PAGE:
Gong! The Gamelan Festival builds the Bali connection
At home in Indonesia, gamelan is more than just a kind of music—it’s a way of life. So much so, in fact, that Gamelan Gita Asmara’s I Wayan Sudirana is mildly taken aback when asked how he came to be a professional musician.
“I’m Balinese, and the music in Bali is not for entertainment,” the UBC doctoral candidate explains by phone, in the gentle lilt typical of English-speaking Indonesians. “The music is played as part of the ritual, so since I was very young my father always brought me to a temple that had ceremonies where the music was everywhere. Also, the way the music is made is in the community, so everyone who is a member of the community is obligated to participate. Every time there was a gamelan rehearsal in the community, my father had to be there, and so he brought me and put me in his lap. That is how I was introduced to the gamelan—and then when I was four years old, maybe, or five, I started to play on instruments that were in our house.
“I still don’t feel like I am professional at this,” Sudirana continues. “If I’m teaching my music here, it’s not for money. It’s part of my ritual, and something that I give back to my culture.”
In the course of our half-hour interview, Gita Asmara’s music director explains that music is only part of everyday ritual in his culture; even food is painstakingly prepared according to ancient specifications—and then offered to the gods before it is consumed by its human makers. But there is one area where Bali and Canada intersect: the instruments used in gamelan music are generally owned by community organizations, rather than individuals.
In Bali, that means the neighbourhood temple. And in Vancouver, scholarly institutions have adopted all three of our city’s larger gamelan orchestras. UBC sponsors Gamelan Gita Asmara as part of its ethnomusicology department; SFU is home to Gamelan Madu Sari, which specializes in Javanese music; and the smaller, Sundanese-style Gamelan Si Pawit is, appropriately enough, housed on the smaller Vancouver Community College campus. All three are featured in Gong! The Gamelan Festival, at SFU Woodward’s in the Goldcorp Centre for the Arts from Friday to Sunday (May 18 to 20).
Gita Asmara’s two concerts will feature the debut of Sudirana’s Tabuh Pisan Bhaskara, which he’s worked up as part of his doctoral dissertation on the gong gede temple music of Batur, in the Balinese highlands. In contrast to the speedy, baroque complexity of most contemporary Balinese music, the gong gede style is almost solemn, relying on larger and deeper-toned instruments than is the norm. While Sudirana and his Vancouver colleagues don’t have access to Batur-style metallophones—they’re unique to the village—the composer has borrowed a traditional form known as Tabuh Pisan, then added his own modern twist to it.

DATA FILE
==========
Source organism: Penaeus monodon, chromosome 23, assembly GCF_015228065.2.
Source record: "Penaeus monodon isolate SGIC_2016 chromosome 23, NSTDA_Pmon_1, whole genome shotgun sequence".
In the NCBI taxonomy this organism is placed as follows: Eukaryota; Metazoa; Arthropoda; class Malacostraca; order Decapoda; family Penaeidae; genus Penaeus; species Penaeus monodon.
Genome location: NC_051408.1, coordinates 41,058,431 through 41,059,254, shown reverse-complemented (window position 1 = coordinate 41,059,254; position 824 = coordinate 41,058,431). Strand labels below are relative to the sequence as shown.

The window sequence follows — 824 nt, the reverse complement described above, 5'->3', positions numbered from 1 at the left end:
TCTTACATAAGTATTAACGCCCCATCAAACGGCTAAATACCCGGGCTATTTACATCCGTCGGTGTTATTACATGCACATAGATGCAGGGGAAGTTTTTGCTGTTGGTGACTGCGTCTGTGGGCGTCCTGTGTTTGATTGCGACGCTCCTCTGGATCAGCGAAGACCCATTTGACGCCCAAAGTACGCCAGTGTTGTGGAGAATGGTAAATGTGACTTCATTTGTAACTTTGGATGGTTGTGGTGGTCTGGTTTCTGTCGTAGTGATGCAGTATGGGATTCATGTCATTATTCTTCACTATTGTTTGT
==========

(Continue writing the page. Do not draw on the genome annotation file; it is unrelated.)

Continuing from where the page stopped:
“Bhaskara is a Sanskrit word which means ‘sunshine’,” he explains. “So Tabuh Pisan is the structure, and Bhaskara is the piece I made, which reflects my hope, basically. Today in Bali there are so many composers that are afraid to take the old melodies and then elaborate on them based on their own interpretation. So my hope is that this piece could be like sunshine, to open their minds.”
Minds will certainly be opened when Gamelan Si Pawit and Gamelan Alligator Joy—Madu Sari’s experimentally inclined sister group—share the stage. On that bill—along with a new work for gamelan, bagpipes, and Balkan singing by the ever-inventive Michael O’Neill—will be the return of Haikai, which Toronto’s Evergreen Club Gamelan commissioned from the late new-music luminary John Cage in the 1980s.
Si Pawit mastermind and CBC producer Jon Siddall was working with the Evergreen Club at the time, and recalls contacting Cage at home in New York City. The great radical, whose revolutionary pieces for prepared piano had been inspired by gamelan, was interested, but there was a catch: he’d need to be collected at the Toronto airport and driven to the Evergreen Club’s studio, and Siddall didn’t have a vehicle.
“As soon as I put the phone down, I realized ‘You idiot! Just steal a car!’” Siddall says, laughing. “So I phoned him back and said ‘John, I think I can find a car,’ and we worked out an arrangement.
“It was fascinating to see him walk into the room,” he continues. “Because quite literally he immediately started to turn over every stone, so to speak. He wanted to turn the pot gongs upside down and strike them and see what that sounded like. His immediate inclination was to prepare the gamelan, and that’s really one of the essential ingredients of the piece. He prepared the piano to make it sound like a gamelan, and then he prepared the gamelan—and it doesn’t make it sound like a piano. But it does make it sound like something beautiful and different. It sounds like Cage.”
And even though Haikai has none of the traditional elements that are so much a part of Tabuh Pisan Bhaskara, it, too, has some of the meditative beauty of temple music.
“It’s a bit like a walk through a Zen garden,” says Siddall. “It’s spare, beautiful, and very clean, with unexpected moments. It’s lovely.”
Gamelan Gita Asmara plays the Fei and Milton Wong Experimental Theatre at SFU Woodward’s in the Goldcorp Centre for the Arts on Friday and Saturday (May 18 and 19). Gamelan Si Pawit and Gamelan Alligator Joy appear at the same venue on Sunday (May 20).